You Can’t Just Walk Around Masturbating in Public, Swedish People
Last week, the Swedish newspaper Mitt i Stockholm reported on a sexual assault case brought against a 65-year-old man who had been seen touching himself on a local beach. Weirdly, he’d been acquitted because “the masturbation wasn’t directed or aimed at any specific person.” No one seems to know what the man was looking at while he pumped away at his groin—the horizon? An empty boat? A gull—but nevertheless, over the weekend, the story started to ooze its way out to international media outlets.
When the English-language Swedish news website the Local picked up the story, however, something was lost in translation—they messed up one of the quotes given toMitt i Stockholm by the case’s wonderfully named public prosecutor, Olof Vrethammar.
The English translation of Olof’s quote, according to the Local: "The district court has made a judgement on this case. With that we can conclude that it is OK to masturbate on the beach. The act may be considered to be disorderly conduct."
The English translation of Olof’s quote, according to me, a Swedish person: “The district court has made a judgement on this particular case. Consequently, you CANNOT imply or draw a conclusion that it’s OK to masturbate on a beach. This deed could possibly be considered as offensive behavior.”
Meet the Lawyer Representing Osama bin Laden’s Son-in-Law
The term “polarizing figure” has become a lazy way to describe politicians, pundits, and media figures for essentially being very loud about mostly superficial things. But there are still a number of people around who fit the definition perfectly. Defense attorney Stanley Cohen is one of those people, capable of simultaneously evoking both absolute hatred and adoration from various parts of society. In fact, he’s the only lawyer I’ve ever come across who has a Haters section on his own website.
Stanley has accumulated a list of clients including Hamas, Hezbollah, the IRA, and al-Shabaab. Most recently, he’s added two new clients to his portfolio: Mercedes Haefer, who’s accused of taking part in cyberattacks against PayPal as part of the Anonymous collective, and Suleiman Abu Ghaith, Osama bin Laden’s son-in-law and a man accused of acts of terrorism against the United States.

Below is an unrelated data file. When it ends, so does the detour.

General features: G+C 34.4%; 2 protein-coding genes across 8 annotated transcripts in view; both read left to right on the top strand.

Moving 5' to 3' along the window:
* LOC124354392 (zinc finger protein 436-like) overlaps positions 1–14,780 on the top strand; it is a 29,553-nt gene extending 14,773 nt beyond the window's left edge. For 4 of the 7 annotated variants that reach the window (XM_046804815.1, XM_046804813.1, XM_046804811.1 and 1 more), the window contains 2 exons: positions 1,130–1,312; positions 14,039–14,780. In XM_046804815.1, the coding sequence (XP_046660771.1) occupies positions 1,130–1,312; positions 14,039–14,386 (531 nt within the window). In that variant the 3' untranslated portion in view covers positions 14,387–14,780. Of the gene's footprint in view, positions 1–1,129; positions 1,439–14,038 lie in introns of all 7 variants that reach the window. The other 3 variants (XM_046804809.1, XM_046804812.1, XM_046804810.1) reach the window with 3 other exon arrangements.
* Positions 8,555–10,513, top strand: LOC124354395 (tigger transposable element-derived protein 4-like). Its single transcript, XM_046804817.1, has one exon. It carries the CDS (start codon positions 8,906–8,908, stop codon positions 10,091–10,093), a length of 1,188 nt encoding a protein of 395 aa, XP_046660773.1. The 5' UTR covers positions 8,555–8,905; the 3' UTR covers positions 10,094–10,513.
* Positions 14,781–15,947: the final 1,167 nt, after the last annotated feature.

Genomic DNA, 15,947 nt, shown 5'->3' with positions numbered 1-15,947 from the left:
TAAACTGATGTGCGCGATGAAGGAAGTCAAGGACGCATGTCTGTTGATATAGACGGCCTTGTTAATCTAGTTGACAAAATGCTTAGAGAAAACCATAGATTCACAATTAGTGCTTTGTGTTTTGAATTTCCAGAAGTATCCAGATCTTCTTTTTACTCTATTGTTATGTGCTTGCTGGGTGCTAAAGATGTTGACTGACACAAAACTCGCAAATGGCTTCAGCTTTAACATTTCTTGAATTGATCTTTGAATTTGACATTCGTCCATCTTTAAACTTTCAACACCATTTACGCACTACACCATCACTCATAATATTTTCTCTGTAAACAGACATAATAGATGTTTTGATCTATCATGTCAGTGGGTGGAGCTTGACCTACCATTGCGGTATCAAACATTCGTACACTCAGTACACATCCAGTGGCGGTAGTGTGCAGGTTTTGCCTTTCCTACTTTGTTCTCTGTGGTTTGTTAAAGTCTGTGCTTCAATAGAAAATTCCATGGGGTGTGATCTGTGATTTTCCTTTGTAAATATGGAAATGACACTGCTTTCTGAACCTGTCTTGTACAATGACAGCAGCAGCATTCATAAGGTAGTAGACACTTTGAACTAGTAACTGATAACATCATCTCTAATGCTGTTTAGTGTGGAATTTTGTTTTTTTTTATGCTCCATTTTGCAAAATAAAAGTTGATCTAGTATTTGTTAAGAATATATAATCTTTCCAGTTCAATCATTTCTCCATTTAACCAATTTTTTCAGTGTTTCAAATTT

Stanley has been referred to as “the terror lawyer” by conservative US pundit Sean Hannity, a “savage lawyer” by professional anti-Muslim subway activist Pamela Geller, and beat Noam Chomsky and Norman Finklestein to the coveted title of Worst of the Worst Self-Hating, Israel-Threatening Jews.” At the same time, Stanley has been hailed as something of a champion of free speech and antiestablishmentarianism by internet activists, and for defending the human rights of the disenfranchised.
Stanley was kind enough to let me interview him, and we spoke about his nemesis, his career, and getting hassled by the IDF.
Stanley with the American poet Peter Spagnuolo (left) and Yasser Arafat. Photo by Peter Spagnuolo via
VICE: Hi, Stanley. Thanks for taking the time to do this interview.
Stanley Cohen: Sure. So, it’s good to know that Eric Holder finally admitted that the US drone program killed four Americans.
Yeah. They already announced those missing four a while ago, so it’s like, “Gee, guys, did it take you two fucking years to figure this out?”
Eric Holder has become something of a nemesis to you, right?
Yeah—fuck Eric Holder. Eric Holder is no different from every other attorney general in recent history. We haven’t had an independent, dynamic, enlightened, historical US attorney general since Ramsey Clark. Basically every attorney general down the line has been swallowed up by the political agenda of whoever the president is, and it’s typically worse with the Democrats than even the Republicans. So yeah—Holder is a good team player, unlike, “I Have a Drone,”[Obama] who won’t admit it, but I’m sure goes to sleep at night believing he spoke to the creator during the day. Holder is just a petty hack.
In all your work in Israel or Palestine, have you ever actually had an encounter with the IDF?